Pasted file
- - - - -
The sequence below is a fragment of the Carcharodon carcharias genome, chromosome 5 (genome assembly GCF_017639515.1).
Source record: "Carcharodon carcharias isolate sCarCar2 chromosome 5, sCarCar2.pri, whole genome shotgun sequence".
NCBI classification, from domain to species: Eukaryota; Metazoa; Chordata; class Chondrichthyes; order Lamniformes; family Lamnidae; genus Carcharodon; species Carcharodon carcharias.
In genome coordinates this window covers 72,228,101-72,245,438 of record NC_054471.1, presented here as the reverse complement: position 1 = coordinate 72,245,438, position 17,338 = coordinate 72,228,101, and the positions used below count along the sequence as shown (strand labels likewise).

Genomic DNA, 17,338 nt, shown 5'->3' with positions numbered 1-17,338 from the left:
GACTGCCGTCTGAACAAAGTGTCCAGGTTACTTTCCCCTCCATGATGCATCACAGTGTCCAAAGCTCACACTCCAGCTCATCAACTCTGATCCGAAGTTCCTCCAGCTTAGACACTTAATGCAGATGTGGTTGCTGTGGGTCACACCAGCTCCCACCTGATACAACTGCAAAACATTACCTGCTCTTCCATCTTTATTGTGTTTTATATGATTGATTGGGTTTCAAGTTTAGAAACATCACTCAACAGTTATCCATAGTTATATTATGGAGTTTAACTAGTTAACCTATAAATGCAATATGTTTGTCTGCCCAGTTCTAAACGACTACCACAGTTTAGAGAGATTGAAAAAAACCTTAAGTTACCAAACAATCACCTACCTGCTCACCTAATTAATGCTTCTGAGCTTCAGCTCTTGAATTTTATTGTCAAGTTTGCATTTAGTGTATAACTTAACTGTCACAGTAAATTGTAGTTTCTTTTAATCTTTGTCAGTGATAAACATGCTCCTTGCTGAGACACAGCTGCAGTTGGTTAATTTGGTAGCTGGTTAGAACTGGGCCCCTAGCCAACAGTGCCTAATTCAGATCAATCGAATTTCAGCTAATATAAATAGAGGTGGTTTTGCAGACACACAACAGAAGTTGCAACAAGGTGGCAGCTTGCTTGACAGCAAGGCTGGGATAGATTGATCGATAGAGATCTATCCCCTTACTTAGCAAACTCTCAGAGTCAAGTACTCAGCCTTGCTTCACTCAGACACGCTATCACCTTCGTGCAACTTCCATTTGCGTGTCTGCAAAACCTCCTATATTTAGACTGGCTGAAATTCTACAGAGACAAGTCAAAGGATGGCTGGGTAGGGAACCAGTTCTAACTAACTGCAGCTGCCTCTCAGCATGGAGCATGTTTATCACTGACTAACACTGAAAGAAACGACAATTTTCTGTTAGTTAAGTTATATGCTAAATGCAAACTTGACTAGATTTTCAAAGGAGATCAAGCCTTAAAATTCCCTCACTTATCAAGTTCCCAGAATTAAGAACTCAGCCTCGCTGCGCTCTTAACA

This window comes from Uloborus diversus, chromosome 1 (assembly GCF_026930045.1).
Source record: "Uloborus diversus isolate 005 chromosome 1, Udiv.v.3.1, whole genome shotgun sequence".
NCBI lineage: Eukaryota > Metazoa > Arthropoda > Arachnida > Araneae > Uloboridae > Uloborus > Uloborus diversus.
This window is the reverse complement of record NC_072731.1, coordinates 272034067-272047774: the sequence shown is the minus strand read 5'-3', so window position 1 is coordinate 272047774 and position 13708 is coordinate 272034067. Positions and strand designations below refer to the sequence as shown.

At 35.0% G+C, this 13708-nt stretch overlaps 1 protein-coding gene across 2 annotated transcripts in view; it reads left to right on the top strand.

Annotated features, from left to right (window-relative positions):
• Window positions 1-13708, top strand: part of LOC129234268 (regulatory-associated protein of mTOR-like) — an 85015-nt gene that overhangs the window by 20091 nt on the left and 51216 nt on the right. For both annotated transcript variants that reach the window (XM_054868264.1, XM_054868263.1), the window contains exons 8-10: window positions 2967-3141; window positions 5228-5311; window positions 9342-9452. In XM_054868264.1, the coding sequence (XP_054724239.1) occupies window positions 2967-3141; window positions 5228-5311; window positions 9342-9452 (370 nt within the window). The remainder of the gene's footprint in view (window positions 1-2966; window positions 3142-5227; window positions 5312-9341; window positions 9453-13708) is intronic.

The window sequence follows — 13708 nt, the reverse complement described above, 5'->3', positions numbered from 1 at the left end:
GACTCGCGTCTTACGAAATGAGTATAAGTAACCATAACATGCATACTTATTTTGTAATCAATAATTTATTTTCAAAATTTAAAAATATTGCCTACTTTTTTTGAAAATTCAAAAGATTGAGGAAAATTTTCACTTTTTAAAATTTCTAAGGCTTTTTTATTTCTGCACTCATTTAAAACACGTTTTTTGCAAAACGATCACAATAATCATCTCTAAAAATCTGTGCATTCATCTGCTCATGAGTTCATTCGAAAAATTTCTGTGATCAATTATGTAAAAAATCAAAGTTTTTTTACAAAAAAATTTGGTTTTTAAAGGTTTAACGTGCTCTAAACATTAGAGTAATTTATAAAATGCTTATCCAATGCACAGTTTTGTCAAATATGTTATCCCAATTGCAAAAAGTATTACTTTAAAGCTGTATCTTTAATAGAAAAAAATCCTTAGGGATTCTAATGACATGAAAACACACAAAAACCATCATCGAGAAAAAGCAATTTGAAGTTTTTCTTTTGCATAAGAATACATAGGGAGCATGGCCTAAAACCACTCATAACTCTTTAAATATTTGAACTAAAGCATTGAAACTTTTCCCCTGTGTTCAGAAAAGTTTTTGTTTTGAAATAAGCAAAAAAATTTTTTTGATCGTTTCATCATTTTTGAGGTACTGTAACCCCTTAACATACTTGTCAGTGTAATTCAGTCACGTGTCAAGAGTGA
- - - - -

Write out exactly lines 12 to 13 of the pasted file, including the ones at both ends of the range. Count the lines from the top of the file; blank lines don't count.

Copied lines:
Annotated features, from left to right (window-relative positions):
• Window positions 1-13708, top strand: part of LOC129234268 (regulatory-associated protein of mTOR-like) — an 85015-nt gene that overhangs the window by 20091 nt on the left and 51216 nt on the right. For both annotated transcript variants that reach the window (XM_054868264.1, XM_054868263.1), the window contains exons 8-10: window positions 2967-3141; window positions 5228-5311; window positions 9342-9452. In XM_054868264.1, the coding sequence (XP_054724239.1) occupies window positions 2967-3141; window positions 5228-5311; window positions 9342-9452 (370 nt within the window). The remainder of the gene's footprint in view (window positions 1-2966; window positions 3142-5227; window positions 5312-9341; window positions 9453-13708) is intronic.